Mr. STOVER. Subsequent to our convention, our commander in chief, John A. Jenkins, summoned our national legislative committee to meet here in Washington, D.C., for the purpose of reviewing the many resolutions adopted at our Cleveland national convention. This committee recommended and our commander in chief has approved a top priority legislative program for this year.

No. i on the list relates to the compensation program and reads as follows:


(a) Fifteen-percent increase in the compensation payments with due consideration to the continuing increase in the cost of living, that a 100 percent totally disabled veteran is entitled to only $250 a month or $3,000 a year which has been defined as poverty status, that the income of the average American family is $6,000 a year and that a GS-1, the starting classification for a Federal employee is $3,360 per year, and all other factors having a bearing on the lagging compensation rates would have fallen behind by approximately 15 percent during the last three decades.

(b) A review of dependency and indemnity compensation program for the surviving widows, children, and dependent parents of veterans with special emphasis on all factors having any relationship upon all hardships imposed upon these survivors of veterans who died from service-connected causes.

Mr. Chairman and members of the subcommittee, compensation payments have, for reasons not easily discernible, fallen or lagged behind, as other Federal payments have increased sharply. In the 1930's a 100-percent disabled veteran received $100 a month. At the present time a 100 percent disabled veteran receives only $250 a month. Something has happened to this program during the intervening years.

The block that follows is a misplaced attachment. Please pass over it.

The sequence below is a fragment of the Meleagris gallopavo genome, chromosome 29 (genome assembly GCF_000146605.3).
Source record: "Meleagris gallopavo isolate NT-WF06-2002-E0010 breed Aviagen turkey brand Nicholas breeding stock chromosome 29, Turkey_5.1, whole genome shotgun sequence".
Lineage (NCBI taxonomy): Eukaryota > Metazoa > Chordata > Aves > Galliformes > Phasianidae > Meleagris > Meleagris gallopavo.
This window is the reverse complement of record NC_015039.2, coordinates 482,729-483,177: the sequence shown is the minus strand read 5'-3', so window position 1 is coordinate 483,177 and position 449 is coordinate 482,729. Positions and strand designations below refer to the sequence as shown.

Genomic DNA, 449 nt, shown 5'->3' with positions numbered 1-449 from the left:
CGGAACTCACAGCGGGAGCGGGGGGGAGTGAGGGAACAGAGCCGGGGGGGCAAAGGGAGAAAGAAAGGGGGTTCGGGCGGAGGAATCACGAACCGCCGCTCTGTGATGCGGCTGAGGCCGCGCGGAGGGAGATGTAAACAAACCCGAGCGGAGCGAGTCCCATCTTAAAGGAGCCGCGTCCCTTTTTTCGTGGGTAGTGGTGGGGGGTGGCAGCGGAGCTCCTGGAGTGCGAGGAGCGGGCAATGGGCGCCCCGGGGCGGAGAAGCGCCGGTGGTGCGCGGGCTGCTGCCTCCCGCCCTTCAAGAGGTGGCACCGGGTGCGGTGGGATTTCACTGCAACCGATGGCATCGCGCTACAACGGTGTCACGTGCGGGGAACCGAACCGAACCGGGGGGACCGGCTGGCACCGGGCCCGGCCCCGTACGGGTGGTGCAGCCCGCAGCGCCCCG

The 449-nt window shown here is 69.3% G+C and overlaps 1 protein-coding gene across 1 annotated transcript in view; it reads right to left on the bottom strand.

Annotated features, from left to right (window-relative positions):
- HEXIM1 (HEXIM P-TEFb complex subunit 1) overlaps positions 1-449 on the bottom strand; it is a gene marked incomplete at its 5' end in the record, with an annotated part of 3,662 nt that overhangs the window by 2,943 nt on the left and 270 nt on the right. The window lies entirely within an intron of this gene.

In recent times there has appeared in the American vocabulary the term “poverty? level or “poverty” class. Generally, a family living in poverty or in a poverty status is described as being one whose income is $3,000 a year or less.

The 100-percent disabled veteran receiving $250 a month is receiving $3,000 a year. By this standard such a veteran is in a poverty status. It would be a fair conclusion that Congress never intended this result. The Veterans of Foreign Wars is not advocating that our veterans should be in the top economic level of our society, but we are stating that our disabled war veterans should not be in the lowest economic group.

To reflect our views, there has been introduced in this Congress by the chairman of this committee, Olin E. Teague, a bill identified as H.R. 3225. This bill carries out our mandate and official views by proposing a 15-percent increase in the existing compensation rates. Such an increase will be a giant step in the right direction toward bringing the compensation payments up to a parity with their

purchasing power of several decades ago.

The aim of this Nation has always been that the disabled veteran should receive an amount which would assure him of maintaining a reasonably adequate living standard as a civilian. There are over 2 million veterans who are receiving compensation payments. The majority are veterans of World War II whose average age is now 46. These veterans have been carrying this burden of disability received during their wartime service for approximately 20 years.

For World War I veterans it has been about 45 years. It would seem only fair and equitable that the amount of payments they are receiving should be sufficient to assure these veterans of maintaining an adequate living standard. H.R. 3225 will help accomplish this purpose.

The Veterans of Foreign Wars is extremely hopeful that this subcommittee, the full committee, the House, and the Congress will favorably consider and approve our bill, H.R. 3225. With compensation being one of the cornerstones and foundation of the whole veterans benefit program structure, it is more desirable than ever to keep this program in its proper perspective. If this Nation neglects its service disabled, then it will follow as the night follows the day that other programs will likewise suffer. .